Healthcare Compliance Training: an essential guide

A group of workers receiving healthcare compliance training.

Staying informed and compliant with regulatory standards is not just a best practice—it’s a necessity for healthcare providers. This is certainly true when it comes to the details of healthcare compliance training, a critical component for maintaining the integrity and efficiency of your healthcare services.

In this Article …


For over 30 years, healthcare provider organizations have been advised to develop and implement corporate compliance programs. We say advised because, with a couple of exceptions, the advice has come in the form of guidance from the Office of Inspector General (OIG) of the Department of Health and Human Services (HHS). The OIG has issued compliance program guidance for healthcare providers ranging from hospitals to physicians to laboratories to home health and hospice providers. Since it is guidance, not law or regulations, these providers are not required to implement compliance programs, but are strongly encouraged to do so. Every one of the OIG Guidance documents contains the advice to include compliance training as part of the compliance program.

The two exceptions noted are organizations such as skilled nursing facilities (SNFs) and Accountable Care Organizations (ACOs). These healthcare organizations are required by law and regulations to develop and implement compliance programs that include compliance training.

The OIG has recently issued a new document summarizing all of the compliance guidance it has issued over the past three decades. It contains useful summaries of all elements healthcare organizations should address in their compliance programs, including compliance training. Let’s take a deep dive into the recommendations for compliance training. These recommendations are suitable for SNFs and ACOs as well.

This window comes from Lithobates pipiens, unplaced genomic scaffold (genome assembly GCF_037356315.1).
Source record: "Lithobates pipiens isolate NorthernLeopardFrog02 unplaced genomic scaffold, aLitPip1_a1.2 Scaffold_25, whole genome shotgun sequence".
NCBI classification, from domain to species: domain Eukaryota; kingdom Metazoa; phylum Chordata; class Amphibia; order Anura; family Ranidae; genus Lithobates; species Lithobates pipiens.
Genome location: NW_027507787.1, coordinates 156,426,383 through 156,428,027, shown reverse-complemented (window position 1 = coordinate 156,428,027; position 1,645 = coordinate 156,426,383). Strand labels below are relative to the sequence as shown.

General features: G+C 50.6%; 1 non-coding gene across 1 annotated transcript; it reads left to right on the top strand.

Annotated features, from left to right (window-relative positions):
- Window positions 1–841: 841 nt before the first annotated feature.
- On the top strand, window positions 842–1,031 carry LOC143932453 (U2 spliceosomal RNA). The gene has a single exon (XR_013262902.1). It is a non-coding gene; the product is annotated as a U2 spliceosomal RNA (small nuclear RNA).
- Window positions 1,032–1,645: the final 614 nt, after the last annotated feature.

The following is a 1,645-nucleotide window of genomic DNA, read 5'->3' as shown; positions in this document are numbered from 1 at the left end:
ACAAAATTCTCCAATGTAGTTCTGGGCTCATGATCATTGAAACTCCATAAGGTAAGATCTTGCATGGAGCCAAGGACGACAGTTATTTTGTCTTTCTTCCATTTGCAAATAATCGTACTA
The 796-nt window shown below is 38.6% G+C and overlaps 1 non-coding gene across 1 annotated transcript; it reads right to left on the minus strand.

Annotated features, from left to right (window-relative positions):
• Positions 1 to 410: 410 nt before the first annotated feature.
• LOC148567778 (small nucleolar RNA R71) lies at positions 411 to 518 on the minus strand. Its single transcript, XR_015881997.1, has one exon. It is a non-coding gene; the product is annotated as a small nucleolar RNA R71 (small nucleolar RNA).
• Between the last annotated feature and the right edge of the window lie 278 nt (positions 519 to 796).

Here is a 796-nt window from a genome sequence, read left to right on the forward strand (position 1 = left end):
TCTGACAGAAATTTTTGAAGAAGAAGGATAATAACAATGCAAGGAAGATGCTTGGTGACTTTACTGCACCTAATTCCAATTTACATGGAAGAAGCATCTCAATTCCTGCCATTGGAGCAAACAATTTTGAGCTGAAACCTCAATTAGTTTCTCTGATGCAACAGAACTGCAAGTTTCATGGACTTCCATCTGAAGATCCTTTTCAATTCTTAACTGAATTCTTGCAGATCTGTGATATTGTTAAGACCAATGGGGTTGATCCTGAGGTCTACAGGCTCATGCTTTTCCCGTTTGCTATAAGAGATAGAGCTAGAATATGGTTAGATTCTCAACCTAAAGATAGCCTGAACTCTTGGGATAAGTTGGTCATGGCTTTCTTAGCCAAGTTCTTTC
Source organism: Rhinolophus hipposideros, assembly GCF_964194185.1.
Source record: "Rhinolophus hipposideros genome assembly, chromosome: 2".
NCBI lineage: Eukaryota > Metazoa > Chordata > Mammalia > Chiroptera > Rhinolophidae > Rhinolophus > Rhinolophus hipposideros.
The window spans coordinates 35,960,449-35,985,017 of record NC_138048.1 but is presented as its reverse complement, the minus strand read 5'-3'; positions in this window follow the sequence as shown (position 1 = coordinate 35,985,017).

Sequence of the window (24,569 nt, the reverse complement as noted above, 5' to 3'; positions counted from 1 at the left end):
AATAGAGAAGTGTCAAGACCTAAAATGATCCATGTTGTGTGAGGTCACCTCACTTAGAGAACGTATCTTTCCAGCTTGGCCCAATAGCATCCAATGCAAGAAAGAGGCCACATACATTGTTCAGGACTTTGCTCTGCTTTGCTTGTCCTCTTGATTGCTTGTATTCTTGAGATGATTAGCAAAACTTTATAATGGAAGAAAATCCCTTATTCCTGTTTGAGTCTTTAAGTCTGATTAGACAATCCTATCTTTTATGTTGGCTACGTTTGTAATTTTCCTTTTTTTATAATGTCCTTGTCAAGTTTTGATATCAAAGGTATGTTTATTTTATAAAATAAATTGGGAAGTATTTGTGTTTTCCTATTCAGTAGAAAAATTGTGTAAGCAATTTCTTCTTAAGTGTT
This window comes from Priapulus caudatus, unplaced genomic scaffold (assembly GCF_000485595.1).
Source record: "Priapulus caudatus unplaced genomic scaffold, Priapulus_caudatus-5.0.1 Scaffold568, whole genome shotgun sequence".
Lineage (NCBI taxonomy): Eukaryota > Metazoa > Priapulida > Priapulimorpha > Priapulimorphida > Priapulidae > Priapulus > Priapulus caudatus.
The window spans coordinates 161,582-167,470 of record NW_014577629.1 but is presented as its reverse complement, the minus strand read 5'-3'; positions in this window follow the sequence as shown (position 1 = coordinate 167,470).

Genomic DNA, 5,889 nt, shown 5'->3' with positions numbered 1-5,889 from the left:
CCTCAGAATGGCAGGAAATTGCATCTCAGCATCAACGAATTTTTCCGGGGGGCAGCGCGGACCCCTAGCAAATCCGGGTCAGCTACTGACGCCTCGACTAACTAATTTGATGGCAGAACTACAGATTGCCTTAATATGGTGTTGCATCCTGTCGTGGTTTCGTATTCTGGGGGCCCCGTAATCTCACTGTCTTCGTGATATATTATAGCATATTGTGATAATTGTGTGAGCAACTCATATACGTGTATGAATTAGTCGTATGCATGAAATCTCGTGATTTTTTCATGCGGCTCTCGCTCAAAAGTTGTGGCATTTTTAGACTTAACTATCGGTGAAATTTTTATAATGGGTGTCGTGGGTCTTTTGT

What is the scope of Healthcare Compliance Training?

Healthcare compliance training for employees should be related to the scope and type of services provided by the healthcare organization. It should also take into account the risks the healthcare organization is exposed to as a result of its operation. Some topics would be part of compliance training in all healthcare organizations.

These topics should be supplemented by training related to the risks of the organization for noncompliance in specific areas.

  • One of the risk areas applicable to most healthcare providers is the risk of submitting false or inaccurate claims to government healthcare programs such as Medicare or Medicaid. These programs have lengthy and complicated rules for submitting claims and the medical record documentation required to support claims. It is beyond the scope of most general compliance education programs to educate employees on the full scope of these requirements. However, every healthcare organization can help employees understand that it is the organization’s policy to comply with all federal and state laws, rules, and regulations. Education on the Federal False Claims Act is also applicable to this risk area.